Orthodox vs Reform Judaism: Difference and Comparison

Judaism is one of the oldest religions on the planet and has today developed into two to three sects. Two of the most followed ones are Orthodox and Reform Judaism.

Although both essentially refer to the same religion, they differ in their beliefs and how they practice their religion. The differences are as such.

Key Takeaways

  1. Orthodox Judaism adheres to traditional Jewish laws and customs, maintaining strict observance of Halakha.
  2. Reform Judaism allows more flexibility in religious practices, emphasizing personal autonomy and social justice.
  3. Both branches share core beliefs in Jewish history and traditions but differ significantly in their approaches to religious observance.

Orthodox vs Reform Judaism

The difference between Orthodox and Reform Judaism is that they differ in how the two groups practice the religion. Orthodox Jews tend to stick to the principles of the religion as they were first developed. Whereas Reform Judaism allows people to make many of their own decisions about how to practice their religion.

Orthodox vs Reform Judaism

 Orthodox Judaism is a group of related movements within Judaism that seek to adhere to the doctrine and customs of Judaism as it is understood by Orthodox Jewish practice.

The Orthodox Jewish practice emphasizes strict observance of Jewish Law, as codified in the Talmud and Maimonides. Orthodoxy considers Halacha codified by these authorities as both binding and infallible.

Reform Judaism is an approach to Judaism that emerged in Germany and the United States in the nineteenth century. Its primary focus is to take a rational, progressive approach to Jewish life.

This includes a relatively liberal set of beliefs, a focus on the idea that Judaism is a religion instead of a race or ethnicity, and a desire to make sure that Jewish values are relevant to the modern world.

Comparison Table

Parameters of ComparisonOrthodox JudaismReform Judaism
Time of BirthOrthodox Judaism is one of the oldest religions existing from the 17th century.Reform Judaism started in the 1880s.
The approach of TorahOrthodox Jews refers to the Torah as a message from God that can only be understood and followed like a law.Reform Jews translate the Torah by the nneeds of their current time.
LanguageOrthodox Judaism texts and prayers are in Hebrew.Reform Judaism makes use of local language to better suit the changing environment.
ShabbatFor Orthodox Jews Shabbat begins only at sunsets on Fridays.For reform Jews, Shabbat can begin at any time on Friday’s.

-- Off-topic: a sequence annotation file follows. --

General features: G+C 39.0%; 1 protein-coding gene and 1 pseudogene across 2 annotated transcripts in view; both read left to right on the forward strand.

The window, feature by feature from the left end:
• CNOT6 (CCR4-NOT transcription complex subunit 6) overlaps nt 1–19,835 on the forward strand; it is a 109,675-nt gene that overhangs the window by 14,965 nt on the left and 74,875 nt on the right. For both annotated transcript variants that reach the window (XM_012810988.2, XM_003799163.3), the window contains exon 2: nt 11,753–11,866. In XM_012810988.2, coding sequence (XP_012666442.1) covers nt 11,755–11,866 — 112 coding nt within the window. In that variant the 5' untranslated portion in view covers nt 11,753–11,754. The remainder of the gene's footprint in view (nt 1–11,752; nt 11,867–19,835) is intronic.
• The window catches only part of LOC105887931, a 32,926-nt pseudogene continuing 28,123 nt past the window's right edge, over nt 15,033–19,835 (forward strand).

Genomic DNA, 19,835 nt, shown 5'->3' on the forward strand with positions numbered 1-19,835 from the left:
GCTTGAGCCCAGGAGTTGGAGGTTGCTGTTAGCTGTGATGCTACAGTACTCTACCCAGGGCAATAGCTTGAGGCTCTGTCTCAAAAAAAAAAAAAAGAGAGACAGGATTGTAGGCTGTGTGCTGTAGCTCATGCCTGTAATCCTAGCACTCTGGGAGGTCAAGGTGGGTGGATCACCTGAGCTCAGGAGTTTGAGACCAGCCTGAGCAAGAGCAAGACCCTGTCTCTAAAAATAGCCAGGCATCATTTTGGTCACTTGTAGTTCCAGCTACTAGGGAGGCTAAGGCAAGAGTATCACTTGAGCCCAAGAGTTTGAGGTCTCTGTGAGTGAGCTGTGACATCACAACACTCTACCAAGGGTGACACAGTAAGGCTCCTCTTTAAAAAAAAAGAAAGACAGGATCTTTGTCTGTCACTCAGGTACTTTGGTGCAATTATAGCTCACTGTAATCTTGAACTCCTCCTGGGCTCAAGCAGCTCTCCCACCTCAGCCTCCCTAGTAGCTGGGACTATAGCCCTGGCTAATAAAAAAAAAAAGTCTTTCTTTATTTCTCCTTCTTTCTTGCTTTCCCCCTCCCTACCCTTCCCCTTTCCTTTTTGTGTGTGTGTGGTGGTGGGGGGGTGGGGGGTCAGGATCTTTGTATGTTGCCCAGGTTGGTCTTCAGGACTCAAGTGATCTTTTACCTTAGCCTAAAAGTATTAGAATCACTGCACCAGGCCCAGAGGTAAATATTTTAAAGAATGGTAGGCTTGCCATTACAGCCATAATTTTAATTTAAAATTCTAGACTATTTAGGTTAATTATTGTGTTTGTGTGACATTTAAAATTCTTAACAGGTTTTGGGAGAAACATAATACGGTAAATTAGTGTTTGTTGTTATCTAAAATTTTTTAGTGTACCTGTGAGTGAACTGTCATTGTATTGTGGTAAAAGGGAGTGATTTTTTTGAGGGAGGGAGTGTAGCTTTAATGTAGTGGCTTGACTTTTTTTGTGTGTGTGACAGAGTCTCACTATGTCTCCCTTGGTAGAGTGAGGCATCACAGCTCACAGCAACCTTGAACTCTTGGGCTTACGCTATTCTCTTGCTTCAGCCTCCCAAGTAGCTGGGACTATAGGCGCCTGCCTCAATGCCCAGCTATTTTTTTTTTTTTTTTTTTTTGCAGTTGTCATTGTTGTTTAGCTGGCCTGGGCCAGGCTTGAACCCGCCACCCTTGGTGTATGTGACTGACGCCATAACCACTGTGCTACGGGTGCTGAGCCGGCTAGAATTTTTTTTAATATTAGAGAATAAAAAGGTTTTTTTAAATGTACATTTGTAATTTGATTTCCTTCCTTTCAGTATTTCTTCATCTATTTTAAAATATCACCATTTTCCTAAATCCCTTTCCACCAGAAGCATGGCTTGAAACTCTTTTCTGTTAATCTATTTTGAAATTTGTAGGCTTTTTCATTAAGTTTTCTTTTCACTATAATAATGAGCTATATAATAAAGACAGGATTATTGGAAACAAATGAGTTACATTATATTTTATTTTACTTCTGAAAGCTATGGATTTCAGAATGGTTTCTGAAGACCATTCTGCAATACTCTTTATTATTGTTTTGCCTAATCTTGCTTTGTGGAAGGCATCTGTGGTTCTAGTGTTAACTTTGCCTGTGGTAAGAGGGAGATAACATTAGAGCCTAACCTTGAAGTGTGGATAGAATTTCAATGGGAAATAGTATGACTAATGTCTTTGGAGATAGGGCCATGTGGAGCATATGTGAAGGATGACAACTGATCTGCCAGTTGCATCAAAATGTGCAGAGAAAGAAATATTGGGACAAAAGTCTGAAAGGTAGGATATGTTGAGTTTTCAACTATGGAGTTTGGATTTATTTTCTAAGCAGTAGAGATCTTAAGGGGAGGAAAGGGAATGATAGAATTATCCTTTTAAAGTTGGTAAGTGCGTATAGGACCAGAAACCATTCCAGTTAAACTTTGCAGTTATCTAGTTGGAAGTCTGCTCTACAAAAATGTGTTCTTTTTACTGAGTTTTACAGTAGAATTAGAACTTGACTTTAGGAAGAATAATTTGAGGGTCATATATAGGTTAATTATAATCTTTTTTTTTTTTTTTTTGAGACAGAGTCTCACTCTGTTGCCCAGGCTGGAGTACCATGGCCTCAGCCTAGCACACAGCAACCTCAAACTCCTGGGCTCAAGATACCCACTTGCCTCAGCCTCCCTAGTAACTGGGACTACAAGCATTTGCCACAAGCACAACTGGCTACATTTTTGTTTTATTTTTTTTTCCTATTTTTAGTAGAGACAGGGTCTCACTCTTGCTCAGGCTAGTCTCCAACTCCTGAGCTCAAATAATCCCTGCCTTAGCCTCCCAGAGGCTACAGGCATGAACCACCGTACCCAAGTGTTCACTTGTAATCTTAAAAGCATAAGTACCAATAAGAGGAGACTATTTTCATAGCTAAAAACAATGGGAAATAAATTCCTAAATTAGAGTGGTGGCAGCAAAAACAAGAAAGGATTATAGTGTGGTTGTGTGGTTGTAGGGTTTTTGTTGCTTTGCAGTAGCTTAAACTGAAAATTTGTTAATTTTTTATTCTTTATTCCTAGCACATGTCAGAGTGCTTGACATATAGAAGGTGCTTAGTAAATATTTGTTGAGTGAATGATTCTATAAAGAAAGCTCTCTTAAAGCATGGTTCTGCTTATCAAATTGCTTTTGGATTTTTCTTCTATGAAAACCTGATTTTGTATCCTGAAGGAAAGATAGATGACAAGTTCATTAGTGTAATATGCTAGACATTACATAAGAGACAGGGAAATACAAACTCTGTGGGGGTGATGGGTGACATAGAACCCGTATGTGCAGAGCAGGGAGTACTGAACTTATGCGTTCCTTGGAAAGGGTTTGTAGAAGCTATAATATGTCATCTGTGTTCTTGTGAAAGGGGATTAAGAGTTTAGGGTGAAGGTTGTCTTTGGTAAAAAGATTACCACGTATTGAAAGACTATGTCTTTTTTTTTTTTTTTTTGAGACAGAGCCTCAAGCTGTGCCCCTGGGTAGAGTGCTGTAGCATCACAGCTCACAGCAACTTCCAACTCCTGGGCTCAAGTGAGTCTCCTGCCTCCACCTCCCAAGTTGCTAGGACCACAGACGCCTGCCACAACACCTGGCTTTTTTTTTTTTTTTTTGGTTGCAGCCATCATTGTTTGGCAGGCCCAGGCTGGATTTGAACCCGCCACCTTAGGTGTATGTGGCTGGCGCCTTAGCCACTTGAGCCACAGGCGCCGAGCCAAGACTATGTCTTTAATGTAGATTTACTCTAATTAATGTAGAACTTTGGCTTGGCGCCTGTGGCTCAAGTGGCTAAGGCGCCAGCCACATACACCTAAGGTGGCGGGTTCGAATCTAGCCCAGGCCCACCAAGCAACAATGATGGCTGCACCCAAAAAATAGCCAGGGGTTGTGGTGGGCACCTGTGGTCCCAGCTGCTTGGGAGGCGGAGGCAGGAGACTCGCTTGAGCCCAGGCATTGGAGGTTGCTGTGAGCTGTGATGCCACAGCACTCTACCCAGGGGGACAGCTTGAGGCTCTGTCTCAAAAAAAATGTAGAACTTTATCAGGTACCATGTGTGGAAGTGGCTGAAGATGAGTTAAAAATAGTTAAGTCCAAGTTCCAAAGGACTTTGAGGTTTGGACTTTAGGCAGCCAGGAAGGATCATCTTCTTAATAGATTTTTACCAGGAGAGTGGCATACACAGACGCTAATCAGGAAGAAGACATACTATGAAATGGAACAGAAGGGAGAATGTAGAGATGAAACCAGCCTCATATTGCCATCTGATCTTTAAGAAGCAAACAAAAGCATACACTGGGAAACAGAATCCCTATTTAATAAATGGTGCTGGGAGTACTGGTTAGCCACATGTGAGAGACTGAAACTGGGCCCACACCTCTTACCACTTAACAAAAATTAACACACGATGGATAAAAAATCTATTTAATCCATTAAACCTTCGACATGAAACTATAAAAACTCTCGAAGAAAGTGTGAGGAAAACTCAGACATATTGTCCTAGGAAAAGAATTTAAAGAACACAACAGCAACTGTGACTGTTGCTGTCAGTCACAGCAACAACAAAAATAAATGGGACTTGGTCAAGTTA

PrayersOrthodox Jews do not allow men and women to pray together.Reform Judaism does not believe in any such separation.

What is Orthodox Judaism?

Orthodox Judaism is a branch of Judaism that believes that the Torah is the word of God, with both religious and moral law, and that the Oral Law was transmitted with it.

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It believes that both the Written and Oral laws are divine in origin but not a human composition. An Orthodox Jew believes that the Messiah is yet to come.

Orthodox Judaism is the most practised form of Judaism, describing 90% of all adherents to Judaism. It is most commonly associated with the Charedi movement.

Orthodox Judaism is based on the belief that the Torah was given by God to Moses and contains all the necessary and sufficient commandments and laws for the Jewish people today.

Orthodox Jews believe in the principle of the Oral Law, which states that the Torah must be studied and understood with the aid of the oral teachings of the prophets and the rest of the Jewish tradition.

Orthodox Judaism is a branch of Judaism that follows the Torah and the Talmud as the ultimate authority in Jewish life. The Torah is the first five books of the Bible, and the Talmud is a collection of teachings and commentary on the Torah.

Orthodox Jews believe that the Torah and Talmud were divinely inspired, and they consider them to be the sole and final legal authority for all Jews and the ultimate and supreme expression of God’s will for Jews and Judaism.

Traditional Judaism and Orthodox Judaism share a similar history and belief in the importance of the Torah and the importance of the Land of Israel.

A core set of laws and commandments also binds Orthodox Judaism. No radical changes in their beliefs have been made over time, like changes in language or practice.

What is Reform Judaism?

Judaism is a religion that is based on the Torah, the first five books of the Bible. In Judaism, there are three main branches of religious practice. Reformed Judaism, Conservative Judaism and Orthodox Judaism.